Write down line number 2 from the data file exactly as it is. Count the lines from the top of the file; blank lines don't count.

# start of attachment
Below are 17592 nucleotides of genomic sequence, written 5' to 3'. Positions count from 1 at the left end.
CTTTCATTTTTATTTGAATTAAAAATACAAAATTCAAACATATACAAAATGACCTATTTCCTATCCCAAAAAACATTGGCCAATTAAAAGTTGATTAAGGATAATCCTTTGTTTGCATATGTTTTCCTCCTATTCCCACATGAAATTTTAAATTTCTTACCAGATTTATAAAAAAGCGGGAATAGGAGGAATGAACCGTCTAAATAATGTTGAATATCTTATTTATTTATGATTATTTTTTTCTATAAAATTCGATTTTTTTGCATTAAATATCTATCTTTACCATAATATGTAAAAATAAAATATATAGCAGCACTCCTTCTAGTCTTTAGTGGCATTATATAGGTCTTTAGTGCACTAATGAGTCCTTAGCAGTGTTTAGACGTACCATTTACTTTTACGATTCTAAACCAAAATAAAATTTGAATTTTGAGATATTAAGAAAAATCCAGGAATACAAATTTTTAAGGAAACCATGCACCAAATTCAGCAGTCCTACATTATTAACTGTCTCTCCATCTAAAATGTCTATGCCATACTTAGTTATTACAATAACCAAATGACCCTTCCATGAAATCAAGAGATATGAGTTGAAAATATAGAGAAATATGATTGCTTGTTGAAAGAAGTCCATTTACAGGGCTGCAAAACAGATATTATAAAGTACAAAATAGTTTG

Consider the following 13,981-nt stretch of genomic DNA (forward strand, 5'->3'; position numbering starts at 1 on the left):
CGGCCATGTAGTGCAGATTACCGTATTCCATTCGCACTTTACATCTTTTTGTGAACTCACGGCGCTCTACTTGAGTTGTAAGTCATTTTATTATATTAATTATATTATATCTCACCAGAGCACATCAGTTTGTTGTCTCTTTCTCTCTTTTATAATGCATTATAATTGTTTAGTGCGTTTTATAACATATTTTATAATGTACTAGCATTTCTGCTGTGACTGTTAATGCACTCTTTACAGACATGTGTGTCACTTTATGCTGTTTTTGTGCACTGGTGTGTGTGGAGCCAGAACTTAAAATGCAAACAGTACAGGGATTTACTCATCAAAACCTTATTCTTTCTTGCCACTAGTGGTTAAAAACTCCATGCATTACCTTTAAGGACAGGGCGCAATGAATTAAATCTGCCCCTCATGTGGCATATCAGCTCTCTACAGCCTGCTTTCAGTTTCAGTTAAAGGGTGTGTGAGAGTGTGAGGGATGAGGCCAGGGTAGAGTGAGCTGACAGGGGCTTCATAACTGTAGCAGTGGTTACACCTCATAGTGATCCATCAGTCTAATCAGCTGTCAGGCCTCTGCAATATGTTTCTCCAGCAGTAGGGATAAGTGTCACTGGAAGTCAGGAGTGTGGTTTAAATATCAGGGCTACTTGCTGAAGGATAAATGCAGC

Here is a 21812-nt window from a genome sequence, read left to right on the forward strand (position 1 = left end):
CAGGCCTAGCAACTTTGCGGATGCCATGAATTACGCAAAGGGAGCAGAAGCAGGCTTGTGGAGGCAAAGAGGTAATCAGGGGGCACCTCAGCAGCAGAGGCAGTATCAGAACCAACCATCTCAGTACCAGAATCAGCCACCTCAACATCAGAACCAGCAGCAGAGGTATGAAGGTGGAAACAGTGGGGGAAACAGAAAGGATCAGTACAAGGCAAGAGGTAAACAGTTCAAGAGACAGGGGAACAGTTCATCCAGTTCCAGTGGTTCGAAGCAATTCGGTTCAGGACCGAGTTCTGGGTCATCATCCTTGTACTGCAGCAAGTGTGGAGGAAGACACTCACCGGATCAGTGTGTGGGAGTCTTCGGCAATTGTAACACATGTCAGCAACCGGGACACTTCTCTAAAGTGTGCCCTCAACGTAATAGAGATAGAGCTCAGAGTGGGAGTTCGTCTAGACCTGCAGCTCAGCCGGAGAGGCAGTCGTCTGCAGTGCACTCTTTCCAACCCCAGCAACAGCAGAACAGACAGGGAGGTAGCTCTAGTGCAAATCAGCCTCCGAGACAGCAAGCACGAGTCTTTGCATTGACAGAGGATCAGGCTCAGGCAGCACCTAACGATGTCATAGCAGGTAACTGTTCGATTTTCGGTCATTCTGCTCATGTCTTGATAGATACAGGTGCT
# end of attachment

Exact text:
CTTTCATTTTTATTTGAATTAAAAATACAAAATTCAAACATATACAAAATGACCTATTTCCTATCCCAAAAAACATTGGCCAATTAAAAGTTGATTAAGGATAATCCTTTGTTTGCATATGTTTTCCTCCTATTCCCACATGAAATTTTAAATTTCTTACCAGATTTATAAAAAAGCGGGAATAGGAGGAATGAACCGTCTAAATAATGTTGAATATCTTATTTATTTATGATTATTTTTTTCTATAAAATTCGATTTTTTTGCATTAAATATCTATCTTTACCATAATATGTAAAAATAAAATATATAGCAGCACTCCTTCTAGTCTTTAGTGGCATTATATAGGTCTTTAGTGCACTAATGAGTCCTTAGCAGTGTTTAGACGTACCATTTACTTTTACGATTCTAAACCAAAATAAAATTTGAATTTTGAGATATTAAGAAAAATCCAGGAATACAAATTTTTAAGGAAACCATGCACCAAATTCAGCAGTCCTACATTATTAACTGTCTCTCCATCTAAAATGTCTATGCCATACTTAGTTATTACAATAACCAAATGACCCTTCCATGAAATCAAGAGATATGAGTTGAAAATATAGAGAAATATGATTGCTTGTTGAAAGAAGTCCATTTACAGGGCTGCAAAACAGATATTATAAAGTACAAAATAGTTTG